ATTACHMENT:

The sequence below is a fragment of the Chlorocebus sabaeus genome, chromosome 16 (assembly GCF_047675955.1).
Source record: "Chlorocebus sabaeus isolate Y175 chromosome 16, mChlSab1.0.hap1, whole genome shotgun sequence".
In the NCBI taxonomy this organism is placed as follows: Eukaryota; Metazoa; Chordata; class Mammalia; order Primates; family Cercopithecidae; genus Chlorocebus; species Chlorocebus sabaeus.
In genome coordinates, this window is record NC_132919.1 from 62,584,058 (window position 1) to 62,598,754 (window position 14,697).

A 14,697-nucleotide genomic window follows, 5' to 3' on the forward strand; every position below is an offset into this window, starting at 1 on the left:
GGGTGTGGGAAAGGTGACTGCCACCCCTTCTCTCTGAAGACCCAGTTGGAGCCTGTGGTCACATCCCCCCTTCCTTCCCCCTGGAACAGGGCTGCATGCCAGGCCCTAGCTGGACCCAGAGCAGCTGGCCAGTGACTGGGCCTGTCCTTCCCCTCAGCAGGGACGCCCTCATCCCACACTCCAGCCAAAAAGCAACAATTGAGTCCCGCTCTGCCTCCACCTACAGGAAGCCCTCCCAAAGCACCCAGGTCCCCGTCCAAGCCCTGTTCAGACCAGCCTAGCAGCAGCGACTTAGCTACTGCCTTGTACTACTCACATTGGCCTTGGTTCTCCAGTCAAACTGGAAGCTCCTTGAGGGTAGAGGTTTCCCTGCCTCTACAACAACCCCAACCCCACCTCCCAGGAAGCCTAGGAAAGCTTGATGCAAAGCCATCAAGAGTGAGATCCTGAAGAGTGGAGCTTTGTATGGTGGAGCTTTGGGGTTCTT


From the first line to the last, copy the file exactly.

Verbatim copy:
The sequence below is a fragment of the Chlorocebus sabaeus genome, chromosome 16 (assembly GCF_047675955.1).
Source record: "Chlorocebus sabaeus isolate Y175 chromosome 16, mChlSab1.0.hap1, whole genome shotgun sequence".
In the NCBI taxonomy this organism is placed as follows: Eukaryota; Metazoa; Chordata; class Mammalia; order Primates; family Cercopithecidae; genus Chlorocebus; species Chlorocebus sabaeus.
In genome coordinates, this window is record NC_132919.1 from 62,584,058 (window position 1) to 62,598,754 (window position 14,697).

A 14,697-nucleotide genomic window follows, 5' to 3' on the forward strand; every position below is an offset into this window, starting at 1 on the left:
GGGTGTGGGAAAGGTGACTGCCACCCCTTCTCTCTGAAGACCCAGTTGGAGCCTGTGGTCACATCCCCCCTTCCTTCCCCCTGGAACAGGGCTGCATGCCAGGCCCTAGCTGGACCCAGAGCAGCTGGCCAGTGACTGGGCCTGTCCTTCCCCTCAGCAGGGACGCCCTCATCCCACACTCCAGCCAAAAAGCAACAATTGAGTCCCGCTCTGCCTCCACCTACAGGAAGCCCTCCCAAAGCACCCAGGTCCCCGTCCAAGCCCTGTTCAGACCAGCCTAGCAGCAGCGACTTAGCTACTGCCTTGTACTACTCACATTGGCCTTGGTTCTCCAGTCAAACTGGAAGCTCCTTGAGGGTAGAGGTTTCCCTGCCTCTACAACAACCCCAACCCCACCTCCCAGGAAGCCTAGGAAAGCTTGATGCAAAGCCATCAAGAGTGAGATCCTGAAGAGTGGAGCTTTGTATGGTGGAGCTTTGGGGTTCTT